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Hashd al-Sha’abi begins aid delivery to liberated Mosul areas

US Rep. Ilhan Omar (D-MN) (L) talks with Speaker of the House Nancy Pelosi (D-CA) during a rally with fellow Democrats before voting on H.R. 1, or the People Act, on the East Steps of the US Capitol on March 08, 2019 in Washington, DC. (AFP photo)
Displaced Iraqis open boxes of food aid at the Hamam al-Alil camp, where many residents from Mosul are taking shelter, as the government forces continue their offensive to retake the embattled city from Daesh on March 18, 2017. (Photo by AFP)

Iraq’s Popular Mobilization Units (PMU), also known as Hashd al-Sha’abi, have begun delivering humanitarian aid to the Mosul districts recaptured from Daesh terrorists, as government forces push deeper into the city’s western half.

PMU convoys of trucks and cars deliver food, water and blankets sent from cities in southern Iraq to the war-hit districts of Mosul, the last Daesh stronghold in Iraq, Reuters reported Wednesday.

Hashd al-Sha’abi is an Iraqi state-sponsored umbrella organization composed of some 40 groups, which are mainly Shia Muslims. The force reportedly numbers more than 100,000 fighters. Iraqi authorities say there are between 25,000 and 30,000 Sunni tribal fighters within its ranks in addition to Kurdish Izadi and Christian units.

The fighters have played a major role in the liberation of Daesh-held areas to the south, northeast and north of the Iraqi capital, Baghdad, ever since the terrorists launched an offensive in the country in June 2014.

The news comes as a large number of injured civilians inside Mosul do not have access to medical treatment and many families, whose homes have been destroyed, are fleeing the intensifying clashes between the Iraqi forces and Daesh terrorists.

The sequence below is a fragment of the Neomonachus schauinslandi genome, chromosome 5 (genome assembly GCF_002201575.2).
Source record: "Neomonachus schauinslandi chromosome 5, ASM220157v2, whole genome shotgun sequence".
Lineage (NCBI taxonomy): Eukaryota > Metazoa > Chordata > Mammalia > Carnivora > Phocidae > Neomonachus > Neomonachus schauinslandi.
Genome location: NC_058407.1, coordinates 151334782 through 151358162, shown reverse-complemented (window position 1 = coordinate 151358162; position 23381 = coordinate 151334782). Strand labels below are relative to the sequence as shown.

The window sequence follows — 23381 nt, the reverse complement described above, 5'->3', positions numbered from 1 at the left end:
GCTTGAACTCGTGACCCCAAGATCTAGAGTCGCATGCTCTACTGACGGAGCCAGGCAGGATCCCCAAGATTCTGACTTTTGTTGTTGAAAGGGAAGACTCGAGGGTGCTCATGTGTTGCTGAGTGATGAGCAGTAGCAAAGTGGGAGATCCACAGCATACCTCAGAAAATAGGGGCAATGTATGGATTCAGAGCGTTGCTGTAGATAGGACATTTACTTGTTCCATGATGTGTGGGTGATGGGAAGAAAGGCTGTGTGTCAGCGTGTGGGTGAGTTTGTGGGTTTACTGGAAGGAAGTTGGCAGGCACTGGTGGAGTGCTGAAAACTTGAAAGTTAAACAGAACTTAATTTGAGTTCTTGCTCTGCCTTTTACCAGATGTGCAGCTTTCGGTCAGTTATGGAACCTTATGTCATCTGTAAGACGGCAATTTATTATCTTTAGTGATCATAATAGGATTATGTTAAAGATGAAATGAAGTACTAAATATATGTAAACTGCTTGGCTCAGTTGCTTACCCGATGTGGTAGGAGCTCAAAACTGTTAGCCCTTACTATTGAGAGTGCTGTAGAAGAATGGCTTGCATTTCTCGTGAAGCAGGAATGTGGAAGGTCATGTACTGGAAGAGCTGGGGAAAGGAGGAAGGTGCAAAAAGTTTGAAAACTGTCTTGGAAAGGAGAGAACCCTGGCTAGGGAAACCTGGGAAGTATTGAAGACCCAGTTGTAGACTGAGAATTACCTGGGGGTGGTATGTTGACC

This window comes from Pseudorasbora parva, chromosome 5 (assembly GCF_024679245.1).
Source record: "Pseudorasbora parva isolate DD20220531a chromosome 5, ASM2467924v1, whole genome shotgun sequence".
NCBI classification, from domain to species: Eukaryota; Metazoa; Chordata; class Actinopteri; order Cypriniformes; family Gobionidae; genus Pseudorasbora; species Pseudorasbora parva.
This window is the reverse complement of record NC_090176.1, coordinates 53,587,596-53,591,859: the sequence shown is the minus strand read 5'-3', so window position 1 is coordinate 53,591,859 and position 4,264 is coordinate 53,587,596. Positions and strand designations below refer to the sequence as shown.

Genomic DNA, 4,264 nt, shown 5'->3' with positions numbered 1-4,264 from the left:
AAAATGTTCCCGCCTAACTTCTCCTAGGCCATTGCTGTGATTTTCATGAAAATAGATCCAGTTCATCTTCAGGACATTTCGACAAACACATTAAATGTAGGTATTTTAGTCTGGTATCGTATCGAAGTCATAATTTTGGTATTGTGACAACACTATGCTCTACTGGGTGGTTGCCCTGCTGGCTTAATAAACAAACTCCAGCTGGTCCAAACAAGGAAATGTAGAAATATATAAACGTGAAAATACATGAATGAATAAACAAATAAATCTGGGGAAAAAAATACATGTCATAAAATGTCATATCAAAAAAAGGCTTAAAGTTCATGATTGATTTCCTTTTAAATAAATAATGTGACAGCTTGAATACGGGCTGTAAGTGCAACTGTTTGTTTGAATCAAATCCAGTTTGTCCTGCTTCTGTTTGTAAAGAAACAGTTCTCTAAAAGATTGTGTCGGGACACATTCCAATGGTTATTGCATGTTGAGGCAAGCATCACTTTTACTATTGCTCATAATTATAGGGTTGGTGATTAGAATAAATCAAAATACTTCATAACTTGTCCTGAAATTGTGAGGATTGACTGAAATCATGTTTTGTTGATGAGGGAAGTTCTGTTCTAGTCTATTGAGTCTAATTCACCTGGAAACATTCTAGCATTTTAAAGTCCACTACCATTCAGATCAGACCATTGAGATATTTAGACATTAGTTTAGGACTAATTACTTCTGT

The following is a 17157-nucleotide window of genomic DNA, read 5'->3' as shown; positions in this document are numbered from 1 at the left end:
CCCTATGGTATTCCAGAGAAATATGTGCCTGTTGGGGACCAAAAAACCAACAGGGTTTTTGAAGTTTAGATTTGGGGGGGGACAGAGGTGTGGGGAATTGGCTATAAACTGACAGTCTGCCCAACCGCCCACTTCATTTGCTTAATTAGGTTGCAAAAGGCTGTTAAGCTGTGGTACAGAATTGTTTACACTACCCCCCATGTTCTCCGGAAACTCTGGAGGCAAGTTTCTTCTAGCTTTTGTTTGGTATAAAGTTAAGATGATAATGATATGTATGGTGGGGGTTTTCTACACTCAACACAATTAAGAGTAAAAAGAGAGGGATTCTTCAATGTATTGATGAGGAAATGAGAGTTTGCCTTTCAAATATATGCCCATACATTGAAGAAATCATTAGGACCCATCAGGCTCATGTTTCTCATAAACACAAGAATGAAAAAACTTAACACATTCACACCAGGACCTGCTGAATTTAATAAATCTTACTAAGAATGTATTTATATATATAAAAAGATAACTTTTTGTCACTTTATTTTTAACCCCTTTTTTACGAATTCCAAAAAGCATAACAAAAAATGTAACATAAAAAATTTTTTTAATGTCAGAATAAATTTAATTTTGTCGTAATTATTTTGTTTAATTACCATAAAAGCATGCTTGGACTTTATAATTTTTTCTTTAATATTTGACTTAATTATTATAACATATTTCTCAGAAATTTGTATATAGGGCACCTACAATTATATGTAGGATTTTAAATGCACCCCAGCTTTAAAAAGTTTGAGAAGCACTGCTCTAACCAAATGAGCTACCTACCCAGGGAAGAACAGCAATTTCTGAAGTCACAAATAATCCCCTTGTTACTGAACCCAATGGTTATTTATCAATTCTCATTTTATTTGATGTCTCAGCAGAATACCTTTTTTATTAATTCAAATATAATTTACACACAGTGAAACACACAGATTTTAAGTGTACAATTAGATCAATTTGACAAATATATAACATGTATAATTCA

Many of the residential houses close to the frontline in the conflict zone have been abandoned.

Local sources say Daesh has been using chemical weapons with some mortars.

Iraqi army soldiers and allied fighters are leading military operations to win back militant-held regions, trying to eliminate terrorists or driving them out of their country.

They took control of eastern Mosul in January after 100 days of fighting, and launched the battle in the west on February 19.

Iraqis advancing in W Mosul

In their latest gains against the terrorists, Iraqi forces managed to liberate the Badush Bridge in western Mosul and a water plant in the area, according to Abdulamir Rashid Yarallah, the commander of the liberation operation for the city of Mosul.

The Iraqi air force was also providing air cover to the soldiers operating on the ground against Daesh elements.

Iraqi Federal Police forces also said Wednesday that they took control of internal passageways at western Mosul’s Old City, through which Daesh bombers and vehicles would sneak to target the security forces.

“Daesh resorts to shelling the populated, liberated areas so as to distract our troops, leaving tens of casualties, which requires us to hurry to the rescue,” said Iraqi Federal Police Chief Lieutenant General Shaker Jawdat.

The United Nations said Wednesday that around 45,000 people have fled the fighting between Iraqi forces and Daesh terrorists in western Mosul over the past week, a 22 percent increase from the previous week. 

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